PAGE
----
University equality lectures ban straight white men

A lecture series on equality, run by the Universities and College Union (UCU) have banned straight, white, able-bodied males from attending.

The UCU decided at a conference in Liverpool last week that people who don't identify according to the topic being discussed would not be allowed to attend the lecture in question.

The lecture series, to take place later this year, will cover ethnic, disabled, LGBT and female fights for equality.

People who do not fit into these categories will not be allowed to attend the event, even if they strongly believe in equality for all.

The lectures, for UCU elected members, will focus on equality issues in the workplace, and the challenges minorities face in universities and colleges.

One UCU member was shocked that white, straight able-bodied men were miffed about not being able to attend the events.

Safe space

Organisers of the event said they wanted to ensure that a safe space is preserved during the lectures, and so anyone wishing to attend the lectures must demonstrate their "protected characteristics".

This means that straight, white men with no disability will be unable to attend any of the lectures on equality, as they don't fit into any of these categories.

A spokesman for the University and College Union explained to

"Members voted to continue the convention whereby different groups meet at a conference to discuss the unique obstacles they face in the workplace."

"This is standard practice throughout the trade union movement and certainly not a new initiative."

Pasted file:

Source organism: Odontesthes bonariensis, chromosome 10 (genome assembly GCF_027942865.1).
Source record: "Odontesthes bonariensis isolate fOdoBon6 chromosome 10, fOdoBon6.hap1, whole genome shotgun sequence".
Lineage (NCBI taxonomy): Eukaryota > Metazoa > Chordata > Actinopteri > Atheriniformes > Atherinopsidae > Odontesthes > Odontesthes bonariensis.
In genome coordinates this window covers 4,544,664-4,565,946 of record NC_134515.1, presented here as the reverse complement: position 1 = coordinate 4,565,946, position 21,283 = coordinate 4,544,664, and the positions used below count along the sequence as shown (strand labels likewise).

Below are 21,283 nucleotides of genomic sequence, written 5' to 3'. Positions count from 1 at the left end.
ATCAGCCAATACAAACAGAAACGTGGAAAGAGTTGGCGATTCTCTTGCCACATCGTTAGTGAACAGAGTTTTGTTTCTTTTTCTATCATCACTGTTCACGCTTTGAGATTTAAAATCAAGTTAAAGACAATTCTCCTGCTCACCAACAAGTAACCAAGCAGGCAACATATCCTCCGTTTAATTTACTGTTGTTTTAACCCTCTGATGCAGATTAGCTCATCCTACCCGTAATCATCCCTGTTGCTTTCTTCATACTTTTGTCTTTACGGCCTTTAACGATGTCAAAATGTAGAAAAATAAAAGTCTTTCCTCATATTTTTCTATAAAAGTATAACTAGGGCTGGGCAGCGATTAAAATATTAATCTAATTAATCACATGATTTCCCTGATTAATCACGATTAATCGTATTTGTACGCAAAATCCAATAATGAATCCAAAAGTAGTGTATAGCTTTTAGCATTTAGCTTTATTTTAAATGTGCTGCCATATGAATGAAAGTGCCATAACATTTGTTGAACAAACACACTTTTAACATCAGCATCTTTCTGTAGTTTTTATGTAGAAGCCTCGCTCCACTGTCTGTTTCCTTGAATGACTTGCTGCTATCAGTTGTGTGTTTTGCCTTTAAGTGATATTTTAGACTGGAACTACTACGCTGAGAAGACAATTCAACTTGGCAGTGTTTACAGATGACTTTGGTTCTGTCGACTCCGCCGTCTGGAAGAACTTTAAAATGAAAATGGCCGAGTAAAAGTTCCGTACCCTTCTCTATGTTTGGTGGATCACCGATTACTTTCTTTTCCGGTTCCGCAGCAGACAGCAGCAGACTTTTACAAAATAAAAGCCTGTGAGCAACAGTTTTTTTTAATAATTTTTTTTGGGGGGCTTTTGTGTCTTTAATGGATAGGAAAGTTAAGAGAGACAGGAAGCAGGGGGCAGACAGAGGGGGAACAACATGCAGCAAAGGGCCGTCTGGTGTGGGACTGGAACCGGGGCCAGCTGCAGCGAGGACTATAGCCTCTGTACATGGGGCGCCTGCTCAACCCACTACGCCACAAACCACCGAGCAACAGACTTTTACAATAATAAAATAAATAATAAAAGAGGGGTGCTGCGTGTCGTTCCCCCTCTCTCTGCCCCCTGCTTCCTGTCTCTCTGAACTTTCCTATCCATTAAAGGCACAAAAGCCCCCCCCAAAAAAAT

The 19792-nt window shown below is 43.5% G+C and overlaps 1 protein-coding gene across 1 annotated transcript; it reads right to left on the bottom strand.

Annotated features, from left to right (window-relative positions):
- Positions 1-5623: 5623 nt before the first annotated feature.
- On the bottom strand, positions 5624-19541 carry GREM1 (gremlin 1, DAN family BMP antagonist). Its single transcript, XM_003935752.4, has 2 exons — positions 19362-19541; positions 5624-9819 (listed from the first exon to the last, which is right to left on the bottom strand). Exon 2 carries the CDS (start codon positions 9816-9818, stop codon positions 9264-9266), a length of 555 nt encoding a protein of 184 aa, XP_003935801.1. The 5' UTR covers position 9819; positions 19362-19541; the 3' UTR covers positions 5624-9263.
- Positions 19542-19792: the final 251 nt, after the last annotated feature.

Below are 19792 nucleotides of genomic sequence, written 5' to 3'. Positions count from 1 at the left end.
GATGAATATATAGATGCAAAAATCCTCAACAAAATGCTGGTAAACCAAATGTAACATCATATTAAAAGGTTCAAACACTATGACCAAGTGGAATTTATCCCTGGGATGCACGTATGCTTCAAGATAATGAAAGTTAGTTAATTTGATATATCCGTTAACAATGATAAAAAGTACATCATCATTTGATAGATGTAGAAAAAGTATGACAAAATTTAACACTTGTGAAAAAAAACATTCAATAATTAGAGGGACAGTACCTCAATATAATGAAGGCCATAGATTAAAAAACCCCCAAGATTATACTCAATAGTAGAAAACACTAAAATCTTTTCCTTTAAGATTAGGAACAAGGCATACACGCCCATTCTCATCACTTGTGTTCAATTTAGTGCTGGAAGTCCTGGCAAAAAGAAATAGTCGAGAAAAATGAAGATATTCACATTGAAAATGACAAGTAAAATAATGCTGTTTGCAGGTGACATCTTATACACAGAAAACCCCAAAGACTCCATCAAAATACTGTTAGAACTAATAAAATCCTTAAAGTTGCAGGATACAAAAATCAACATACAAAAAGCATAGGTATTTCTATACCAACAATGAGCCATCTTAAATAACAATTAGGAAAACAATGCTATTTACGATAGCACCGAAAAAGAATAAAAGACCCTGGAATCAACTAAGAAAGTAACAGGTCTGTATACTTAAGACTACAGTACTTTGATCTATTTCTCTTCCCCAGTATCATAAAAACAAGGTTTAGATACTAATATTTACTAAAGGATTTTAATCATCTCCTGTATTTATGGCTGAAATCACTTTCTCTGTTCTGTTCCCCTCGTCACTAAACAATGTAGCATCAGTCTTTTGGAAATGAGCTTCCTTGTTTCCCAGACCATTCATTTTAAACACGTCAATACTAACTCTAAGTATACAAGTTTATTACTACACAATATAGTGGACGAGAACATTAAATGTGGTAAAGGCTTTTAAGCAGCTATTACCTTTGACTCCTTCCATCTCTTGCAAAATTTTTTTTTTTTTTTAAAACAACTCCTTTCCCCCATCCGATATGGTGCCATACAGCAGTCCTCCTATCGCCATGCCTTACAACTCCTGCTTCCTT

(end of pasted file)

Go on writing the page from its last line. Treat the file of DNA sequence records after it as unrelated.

"This year those conferences take place on the same day at the same venue. There also plenary sessions and workshops, which anyone can attend – despite some press reports suggesting otherwise."

"There is also a UCU equality reps conference on a separate date that anyone interested in equality can attend."

The move has been condemned by a lot of people on twitter.

Strongly condemned

Emma-Jane Phillips, who serves on UCU’s disabled members’ committee, strongly condemned the move to exclude people from the lectures.

“Equality reps are passionate about equality regardless of their own situation,” she told Times Higher Education.

“To infer that someone does not understand someone’s situation just because you don’t tick a box is insulting.”

She said told Times Higher Education that many members would be forced to lie about having a protected characteristic, in order to attend the event.

One commenter said they thought the event was wrong to exclude men, especially if it is men's attitudes that they wish to change:

"They are removing from the debate those who opinions should matter most to them. I don't mean this as though straight white men's opinions are inherently more important. But if they want change then straight white men's views and opinions should really be their target demographic."

"If there is a problem with sexism for example then it wouldn't be a woman's issue, it would be a men's issue as the need to inform. Debate and change attitudes would need to directed towards men."

"This diversity experiment will not work if diversity starts to mean division, with everyone picking their own side. Change happens by people backing people outside of their own narrow niche."

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